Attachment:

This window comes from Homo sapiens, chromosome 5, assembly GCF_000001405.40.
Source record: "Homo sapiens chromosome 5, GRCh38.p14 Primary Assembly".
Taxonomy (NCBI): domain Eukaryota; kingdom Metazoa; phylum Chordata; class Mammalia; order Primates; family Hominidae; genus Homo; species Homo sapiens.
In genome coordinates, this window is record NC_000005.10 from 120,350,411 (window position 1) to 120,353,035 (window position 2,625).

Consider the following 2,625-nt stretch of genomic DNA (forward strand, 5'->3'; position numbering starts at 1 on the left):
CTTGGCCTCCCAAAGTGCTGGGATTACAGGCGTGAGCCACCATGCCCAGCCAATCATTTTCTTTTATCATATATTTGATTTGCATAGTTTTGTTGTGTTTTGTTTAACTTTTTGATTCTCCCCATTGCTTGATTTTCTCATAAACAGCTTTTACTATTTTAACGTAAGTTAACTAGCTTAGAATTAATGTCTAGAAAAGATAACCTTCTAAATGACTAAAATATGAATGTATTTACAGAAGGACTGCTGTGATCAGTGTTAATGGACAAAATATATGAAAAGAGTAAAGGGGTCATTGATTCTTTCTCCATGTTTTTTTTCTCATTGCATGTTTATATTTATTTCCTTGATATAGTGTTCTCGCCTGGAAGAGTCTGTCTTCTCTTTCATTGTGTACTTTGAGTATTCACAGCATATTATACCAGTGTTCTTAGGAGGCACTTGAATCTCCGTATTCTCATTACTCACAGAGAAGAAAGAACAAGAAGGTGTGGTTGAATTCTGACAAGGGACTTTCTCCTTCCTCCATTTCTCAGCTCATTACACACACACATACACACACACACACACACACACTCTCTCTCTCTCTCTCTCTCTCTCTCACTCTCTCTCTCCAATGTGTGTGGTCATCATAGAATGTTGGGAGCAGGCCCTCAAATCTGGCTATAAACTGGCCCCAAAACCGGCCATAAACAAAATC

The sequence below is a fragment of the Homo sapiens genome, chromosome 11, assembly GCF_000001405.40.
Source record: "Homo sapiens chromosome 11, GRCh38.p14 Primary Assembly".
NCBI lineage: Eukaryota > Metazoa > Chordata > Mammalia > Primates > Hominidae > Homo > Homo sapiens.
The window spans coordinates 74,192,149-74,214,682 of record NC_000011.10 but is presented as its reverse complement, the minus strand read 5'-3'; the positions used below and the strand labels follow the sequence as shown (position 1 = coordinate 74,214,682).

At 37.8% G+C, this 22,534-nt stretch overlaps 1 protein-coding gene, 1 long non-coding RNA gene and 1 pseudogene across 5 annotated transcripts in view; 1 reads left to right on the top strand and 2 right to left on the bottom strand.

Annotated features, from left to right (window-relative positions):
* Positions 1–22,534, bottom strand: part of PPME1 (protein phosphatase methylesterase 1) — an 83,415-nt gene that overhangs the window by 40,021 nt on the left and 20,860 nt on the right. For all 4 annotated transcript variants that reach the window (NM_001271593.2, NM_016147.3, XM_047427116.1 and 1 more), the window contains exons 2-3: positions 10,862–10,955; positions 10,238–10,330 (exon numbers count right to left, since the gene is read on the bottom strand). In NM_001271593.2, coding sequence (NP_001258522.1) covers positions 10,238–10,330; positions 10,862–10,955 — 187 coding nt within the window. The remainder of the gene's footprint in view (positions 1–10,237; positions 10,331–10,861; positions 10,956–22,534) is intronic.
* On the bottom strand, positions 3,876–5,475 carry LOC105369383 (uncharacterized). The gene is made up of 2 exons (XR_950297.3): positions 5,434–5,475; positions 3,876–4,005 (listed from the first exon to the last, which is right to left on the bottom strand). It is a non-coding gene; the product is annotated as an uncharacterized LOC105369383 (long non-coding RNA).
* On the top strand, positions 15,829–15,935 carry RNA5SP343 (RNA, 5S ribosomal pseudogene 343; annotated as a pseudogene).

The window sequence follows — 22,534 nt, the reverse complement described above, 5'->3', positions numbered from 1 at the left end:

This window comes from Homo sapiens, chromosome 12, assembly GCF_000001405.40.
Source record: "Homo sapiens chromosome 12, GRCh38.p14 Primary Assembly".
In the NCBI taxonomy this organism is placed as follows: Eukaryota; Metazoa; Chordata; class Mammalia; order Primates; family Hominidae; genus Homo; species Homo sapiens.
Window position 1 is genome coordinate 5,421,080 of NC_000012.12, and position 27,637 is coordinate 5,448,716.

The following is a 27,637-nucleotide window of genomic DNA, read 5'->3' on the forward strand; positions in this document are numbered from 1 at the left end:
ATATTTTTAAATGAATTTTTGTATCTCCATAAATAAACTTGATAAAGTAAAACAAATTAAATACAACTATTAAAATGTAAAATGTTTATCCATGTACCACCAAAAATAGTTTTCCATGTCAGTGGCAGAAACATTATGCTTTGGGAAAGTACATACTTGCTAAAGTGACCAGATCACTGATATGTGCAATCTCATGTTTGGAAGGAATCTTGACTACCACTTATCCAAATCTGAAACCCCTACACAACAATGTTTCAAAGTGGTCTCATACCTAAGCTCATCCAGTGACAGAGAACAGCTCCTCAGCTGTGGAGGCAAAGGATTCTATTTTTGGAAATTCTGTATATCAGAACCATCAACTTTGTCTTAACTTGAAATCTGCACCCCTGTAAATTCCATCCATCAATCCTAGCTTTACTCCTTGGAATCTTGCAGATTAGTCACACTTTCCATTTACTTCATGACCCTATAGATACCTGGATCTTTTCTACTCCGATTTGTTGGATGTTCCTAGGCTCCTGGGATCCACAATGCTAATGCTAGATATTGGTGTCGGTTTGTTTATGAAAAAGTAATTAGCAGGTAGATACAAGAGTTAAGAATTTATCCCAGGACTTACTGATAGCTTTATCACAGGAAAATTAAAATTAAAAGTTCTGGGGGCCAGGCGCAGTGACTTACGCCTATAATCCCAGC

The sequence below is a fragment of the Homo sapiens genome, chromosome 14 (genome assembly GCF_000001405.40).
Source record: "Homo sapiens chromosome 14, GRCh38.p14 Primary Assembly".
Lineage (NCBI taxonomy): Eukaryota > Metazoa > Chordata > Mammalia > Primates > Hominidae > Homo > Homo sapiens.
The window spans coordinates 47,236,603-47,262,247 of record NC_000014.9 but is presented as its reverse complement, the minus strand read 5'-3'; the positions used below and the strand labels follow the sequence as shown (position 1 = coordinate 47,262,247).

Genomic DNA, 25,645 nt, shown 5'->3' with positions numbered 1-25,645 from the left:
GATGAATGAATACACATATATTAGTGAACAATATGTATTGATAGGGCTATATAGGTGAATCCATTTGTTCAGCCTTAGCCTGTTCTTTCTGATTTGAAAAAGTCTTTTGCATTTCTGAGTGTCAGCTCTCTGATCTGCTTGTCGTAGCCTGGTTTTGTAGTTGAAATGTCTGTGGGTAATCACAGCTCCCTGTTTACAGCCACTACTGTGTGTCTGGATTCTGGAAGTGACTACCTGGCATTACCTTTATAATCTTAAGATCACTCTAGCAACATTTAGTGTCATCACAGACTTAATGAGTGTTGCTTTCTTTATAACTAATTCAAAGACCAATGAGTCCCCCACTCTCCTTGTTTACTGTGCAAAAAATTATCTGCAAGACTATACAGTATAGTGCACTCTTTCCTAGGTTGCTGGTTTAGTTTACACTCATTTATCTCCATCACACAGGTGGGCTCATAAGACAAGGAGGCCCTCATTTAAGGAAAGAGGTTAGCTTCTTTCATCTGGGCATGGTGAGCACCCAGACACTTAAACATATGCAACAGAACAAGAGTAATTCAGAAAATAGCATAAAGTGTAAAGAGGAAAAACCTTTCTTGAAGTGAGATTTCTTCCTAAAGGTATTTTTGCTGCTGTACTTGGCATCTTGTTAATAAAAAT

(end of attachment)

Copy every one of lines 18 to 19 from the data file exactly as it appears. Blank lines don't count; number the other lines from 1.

Source record: "Homo sapiens chromosome 12, GRCh38.p14 Primary Assembly".
In the NCBI taxonomy this organism is placed as follows: Eukaryota; Metazoa; Chordata; class Mammalia; order Primates; family Hominidae; genus Homo; species Homo sapiens.